DIC’s performance in the ChemScore ranking remains relatively consistent with previous years, landing a D grade with eight points. DIC’s portfolio includes 20 SIN substances, an increase of three from the previous year, as well as five persistent chemicals, which are also up by three. Only about one-fifth of the company’s sold production is registered in EU/US markets, affecting transparency.
The company continuously conducts environmental assessments and has described its chemical management system more clearly this year to address regulations and environmental initiatives concerning chemical substances. It promotes eco-friendly product lines in packaging and films but does not market them on ChemSec’s Marketplace. However, no public design-out or phase-out plans are available, and only generic statements about eliminating substances of high concern specified in regulations are provided. The company does, however, demonstrate a commitment to a circular economy by considering product design from the outset.
Opportunities for improvement
- Map and phase out persistent chemicals
DIC produces or uses at least five persistent chemicals. These substances are known as “forever chemicals” due to the fact that they do not break down in nature. These chemicals — which are linked to many negative health effects — instead build up over time, creating consequences that are becoming increasingly detrimental. Not only for human health and the environment but also for investors. Companies reliant on such chemicals risk stranded assets now that the regulatory speed is accelerating. They are also exposed to significant liability risks since more chemical companies are being sued for contamination and bodily injury. DIC should therefore identify all uses, as well as publish the share of revenue and production volume of persistent chemicals (or products that contain them). The company should publish a time-bound phase-out plan for each persistent chemical and a realistic road map with clear KPIs to track progress.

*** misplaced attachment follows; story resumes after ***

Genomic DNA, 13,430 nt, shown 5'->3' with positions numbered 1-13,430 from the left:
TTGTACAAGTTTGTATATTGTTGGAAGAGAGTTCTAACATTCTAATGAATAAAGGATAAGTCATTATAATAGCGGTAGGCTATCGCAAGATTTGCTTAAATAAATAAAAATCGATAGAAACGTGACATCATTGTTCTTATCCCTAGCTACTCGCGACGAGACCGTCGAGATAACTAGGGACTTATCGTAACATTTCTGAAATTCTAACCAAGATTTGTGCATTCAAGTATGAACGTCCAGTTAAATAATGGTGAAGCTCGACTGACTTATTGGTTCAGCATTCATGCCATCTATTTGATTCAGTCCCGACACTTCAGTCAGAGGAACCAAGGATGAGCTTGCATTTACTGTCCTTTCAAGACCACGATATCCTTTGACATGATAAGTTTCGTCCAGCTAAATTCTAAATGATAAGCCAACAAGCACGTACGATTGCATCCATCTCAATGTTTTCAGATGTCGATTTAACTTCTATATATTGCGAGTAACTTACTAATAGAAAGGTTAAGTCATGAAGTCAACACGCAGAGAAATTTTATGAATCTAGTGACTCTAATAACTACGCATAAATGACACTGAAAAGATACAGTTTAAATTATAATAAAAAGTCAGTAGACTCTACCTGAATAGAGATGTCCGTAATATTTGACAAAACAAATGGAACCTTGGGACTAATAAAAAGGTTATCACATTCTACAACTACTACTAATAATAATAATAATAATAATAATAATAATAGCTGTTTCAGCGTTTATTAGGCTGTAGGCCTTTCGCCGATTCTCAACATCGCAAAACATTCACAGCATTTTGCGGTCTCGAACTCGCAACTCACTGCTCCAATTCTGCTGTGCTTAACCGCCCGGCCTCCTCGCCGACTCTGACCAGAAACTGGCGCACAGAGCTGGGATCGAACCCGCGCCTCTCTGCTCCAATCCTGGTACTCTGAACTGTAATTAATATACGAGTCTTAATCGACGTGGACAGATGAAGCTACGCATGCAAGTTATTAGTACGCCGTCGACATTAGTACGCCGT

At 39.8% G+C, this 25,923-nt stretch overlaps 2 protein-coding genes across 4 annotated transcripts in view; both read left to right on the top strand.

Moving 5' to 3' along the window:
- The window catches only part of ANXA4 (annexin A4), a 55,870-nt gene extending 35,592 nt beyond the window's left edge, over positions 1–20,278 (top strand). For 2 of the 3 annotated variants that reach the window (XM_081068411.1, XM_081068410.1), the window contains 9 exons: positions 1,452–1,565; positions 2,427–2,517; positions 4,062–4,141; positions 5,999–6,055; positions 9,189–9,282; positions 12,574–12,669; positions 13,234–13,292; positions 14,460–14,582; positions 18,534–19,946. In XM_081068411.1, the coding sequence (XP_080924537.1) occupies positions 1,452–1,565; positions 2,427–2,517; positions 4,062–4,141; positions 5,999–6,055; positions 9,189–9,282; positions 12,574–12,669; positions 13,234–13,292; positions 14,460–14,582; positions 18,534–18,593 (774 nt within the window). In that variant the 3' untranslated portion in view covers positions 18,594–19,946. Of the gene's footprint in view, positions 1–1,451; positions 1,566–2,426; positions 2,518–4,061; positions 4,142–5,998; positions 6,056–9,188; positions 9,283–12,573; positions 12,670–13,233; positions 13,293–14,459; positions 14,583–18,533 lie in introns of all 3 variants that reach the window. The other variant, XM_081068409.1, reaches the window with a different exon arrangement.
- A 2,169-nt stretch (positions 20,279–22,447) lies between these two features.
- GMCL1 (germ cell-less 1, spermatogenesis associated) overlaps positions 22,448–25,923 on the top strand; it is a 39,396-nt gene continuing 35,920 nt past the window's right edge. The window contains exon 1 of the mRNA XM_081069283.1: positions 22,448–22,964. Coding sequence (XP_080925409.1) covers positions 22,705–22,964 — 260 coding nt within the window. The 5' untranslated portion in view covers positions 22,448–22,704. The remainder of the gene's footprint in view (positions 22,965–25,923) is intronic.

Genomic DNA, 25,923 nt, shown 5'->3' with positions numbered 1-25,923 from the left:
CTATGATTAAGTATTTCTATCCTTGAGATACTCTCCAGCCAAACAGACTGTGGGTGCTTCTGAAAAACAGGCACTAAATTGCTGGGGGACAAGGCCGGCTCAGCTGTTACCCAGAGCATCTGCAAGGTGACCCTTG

- Reduce hazardous portfolio
Scientists agree that chemical pollution has crossed a planetary boundary and become an urgent global crisis, threatening both ecosystems and human health. Since DIC has 20 hazardous chemicals in its product portfolio, a key improvement point for the company is to reduce this number. DIC should therefore identify all uses, as well as publish the share of revenue and production volume of hazardous chemicals (or products that contain them). It should also publish a reduction road map of each hazardous chemical together with an annual progression report. Ideally, the company should commit to having a toxic-free product portfolio within the next decade. If the company decides to continue producing a hazardous substance, it needs to present a rationale for its essential use and prove that no feasible alternatives are available at present. In such a case, the company should also state the share of the R&D budget spent on finding a safer alternative for that particular substance.
- Market safer alternatives
DIC does not have any safer alternatives evaluated by independent third parties in its product portfolio. Safer alternatives replace the use of hazardous substances and are crucial in order to put an end to chemical pollution. The company should, therefore, start producing safer alternatives or market existing ones on an independent third-party platform. A good place to advertise is ChemSec’s Marketplace, where buyers and suppliers can find and market safer alternatives.